Her habitual disdain for the material she was handed by Warners is partially disguised by the coldness of her character. A tentative romance is set up between her and Morris, but she only starts playing up to him when he threatens to leave the house (he's been hired to stand-in as her fiance in order to unmask the 'smiling ghost'), and she remains aloof and unendearing from first to last.
Since it was obvious Morris and Marshall were going to end up casting sheep's eyes at each other, there seems no reason why he and Lexy should begin to get it together: it serves only to make her character even less likeable, to the extent that I had some hope that the ending would reveal her as the villainess. This would at least give her the opportunity for some last act fireworks, and the chance to be a B-movie Brigid O'Shaughnessy, but no. (Now I know who should have played Brigid O'Shaughnessy!)

On its own merits, however, the film is a treat, frequently coming close to a real horror movie ambiance; Morris is almost buried alive in a family crypt, there's great clouds of dry ice fog, and the smiling ghost of the title is a genuinely creepy sight, not so far removed from the ghoulish visages of Lon Chaney in London After Midnight, or Conrad Veidt in The Man Who Laughs (and certainly nothing at all like the jolly chap in the poster, above).
It's a first-class example of the formula, right up there with Topper Returns and Bob Hope's Cat and the Canary, and probably inspired in particular by the success of The Ghost Breakers (Willie Best is re-recruited in clear imitation of Paramount's film). Best of all is the identity of the murderer: usually the most obvious element of such affairs, this one is a real surprise.

But my search for the perfect Alexis Smith starring vehicle goes on. Any recommendations?

Wednesday, June 9, 2010

A Fixed Image: Bogart, Alexis Smith and the Warners Star System

The Two Mrs Carrolls (1943) and Conflict (1945) are among the least typical but, for me, most interesting films Bogart made at Warners.
Critically, they are not praised, and Bogart himself hated them. But their very unusualness makes them seem more potent today than more conventional product like Across the Pacific or Passage To Marseille.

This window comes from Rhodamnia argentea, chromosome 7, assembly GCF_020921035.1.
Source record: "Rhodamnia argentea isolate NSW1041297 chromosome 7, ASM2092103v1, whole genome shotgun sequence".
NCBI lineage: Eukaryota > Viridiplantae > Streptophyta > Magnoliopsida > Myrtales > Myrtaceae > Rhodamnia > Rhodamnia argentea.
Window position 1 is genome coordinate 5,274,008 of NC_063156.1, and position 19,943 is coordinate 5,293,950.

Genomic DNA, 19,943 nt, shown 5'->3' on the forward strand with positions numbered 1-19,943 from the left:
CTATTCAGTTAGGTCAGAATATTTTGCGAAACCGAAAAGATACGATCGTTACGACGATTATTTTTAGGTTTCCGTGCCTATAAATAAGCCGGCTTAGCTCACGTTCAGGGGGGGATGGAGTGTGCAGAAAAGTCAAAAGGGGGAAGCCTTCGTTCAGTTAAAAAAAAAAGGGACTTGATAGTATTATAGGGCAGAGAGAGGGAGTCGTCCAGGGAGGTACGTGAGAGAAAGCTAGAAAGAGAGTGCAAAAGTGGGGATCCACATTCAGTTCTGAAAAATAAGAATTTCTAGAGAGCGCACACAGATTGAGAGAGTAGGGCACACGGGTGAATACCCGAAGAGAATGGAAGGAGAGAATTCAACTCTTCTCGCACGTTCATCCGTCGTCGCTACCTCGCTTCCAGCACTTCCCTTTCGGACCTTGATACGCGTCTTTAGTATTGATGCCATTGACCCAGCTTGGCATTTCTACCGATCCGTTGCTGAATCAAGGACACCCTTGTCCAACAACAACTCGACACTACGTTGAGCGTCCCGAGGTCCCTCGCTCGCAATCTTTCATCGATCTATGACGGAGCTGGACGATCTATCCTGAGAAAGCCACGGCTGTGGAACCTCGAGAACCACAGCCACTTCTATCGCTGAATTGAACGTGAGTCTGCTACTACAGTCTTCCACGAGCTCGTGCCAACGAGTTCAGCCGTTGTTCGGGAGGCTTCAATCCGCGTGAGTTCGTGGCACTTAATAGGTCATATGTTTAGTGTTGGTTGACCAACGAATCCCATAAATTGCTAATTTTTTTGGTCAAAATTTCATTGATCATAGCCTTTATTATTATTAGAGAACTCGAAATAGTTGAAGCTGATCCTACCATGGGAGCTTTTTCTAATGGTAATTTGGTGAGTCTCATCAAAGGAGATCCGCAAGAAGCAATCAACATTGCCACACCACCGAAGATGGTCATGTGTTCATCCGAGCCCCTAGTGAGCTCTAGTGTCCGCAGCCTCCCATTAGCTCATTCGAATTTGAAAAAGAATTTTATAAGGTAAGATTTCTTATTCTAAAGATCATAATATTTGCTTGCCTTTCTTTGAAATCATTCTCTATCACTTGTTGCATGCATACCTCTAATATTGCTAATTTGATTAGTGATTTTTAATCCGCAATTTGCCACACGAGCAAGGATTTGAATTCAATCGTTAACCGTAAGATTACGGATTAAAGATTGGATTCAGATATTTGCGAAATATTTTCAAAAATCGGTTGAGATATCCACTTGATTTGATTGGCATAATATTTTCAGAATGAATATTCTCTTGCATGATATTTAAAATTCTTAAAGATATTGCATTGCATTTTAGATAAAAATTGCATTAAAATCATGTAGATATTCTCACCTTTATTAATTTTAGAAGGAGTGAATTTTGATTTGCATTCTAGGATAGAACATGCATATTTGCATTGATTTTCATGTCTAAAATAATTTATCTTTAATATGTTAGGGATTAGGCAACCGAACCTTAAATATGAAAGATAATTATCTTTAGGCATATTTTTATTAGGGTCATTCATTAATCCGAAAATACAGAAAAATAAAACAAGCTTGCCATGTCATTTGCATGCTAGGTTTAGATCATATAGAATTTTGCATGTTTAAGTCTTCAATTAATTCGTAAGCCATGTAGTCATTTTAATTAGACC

Made within two years of each other (though Carrolls was
not released until 1947), they have much in common. Both are murder/suspense thrillers fairly unusual for their studio and time, casting Bogart as a man who murders his wife. (In Conflict he is a cold-blooded but rational Columbo-type killer who kills because he is trapped in a loveless marriage and sexually obsessed with his wife's younger sister; in Carrolls he is a barking psychopathic artist and serial wife-poisoner who first paints his spouses as the Angel of Death, then slowly does them in.)
And in both the catalyst is actress Alexis Smith, as the sister in Conflict, and a tarty portrait subject with whom he is having an affair in Carrolls.
Smith was an unusual actress with a somewhat brittle style; like Barbara Stanwyck her features are not beautiful in repose but seem to catch fire on film. She never reaches out to the audience but remains always oddly remote; perhaps we sense something of the disdain she apparently felt for her career in her somewhat icy persona.
In later life she was quoted as saying "When they tell me one of my old movies is on tv, I don't look at it. Those films weren't very good at the time, and they haven't improved with age."
Such films as these are vivid examples of how the studio system worked: Bogart didn't want to be in either of them, he tried everything he could to get out of Carrolls in particular, and they certainly feel like production line filler.
But in those days the studios decided which actors appeared in what films, and those that did not know their place were put on suspension. The general view of their place in the pecking order was summed up by Hitchcock's description of them as cattle, though he later qualified it by saying that what he actually meant was that they should be treated as cattle.
These were the kind of indignities against which the likes of Bogart and Bette Davis so famously rebelled, and it is true that the system as it existed reduced the performers to mere possessions, to be used as the studio heads dictated.
But don't feel too sorry for them - they were only actors, after all, and it's got to be better than working for a living. For jobbing actors, character actors and supporting players it worked fine: regular work, no way of knowing if they were to be a Chinese war lord or an English butler from one week to the next - it sounds like fun to me. Only uppity stars rebelled, either from boredom at always playing the same parts or, as here but less often, from frustration at being cast unsuitably out of type.
Few stars were as constitutionally incapable of being treated like cattle as Bogart, and in these two films - both made during his peak years of popularity and success - he is visibly champing at the bit. But for us today they make a lovely change from his usual formula. They are terrific fun.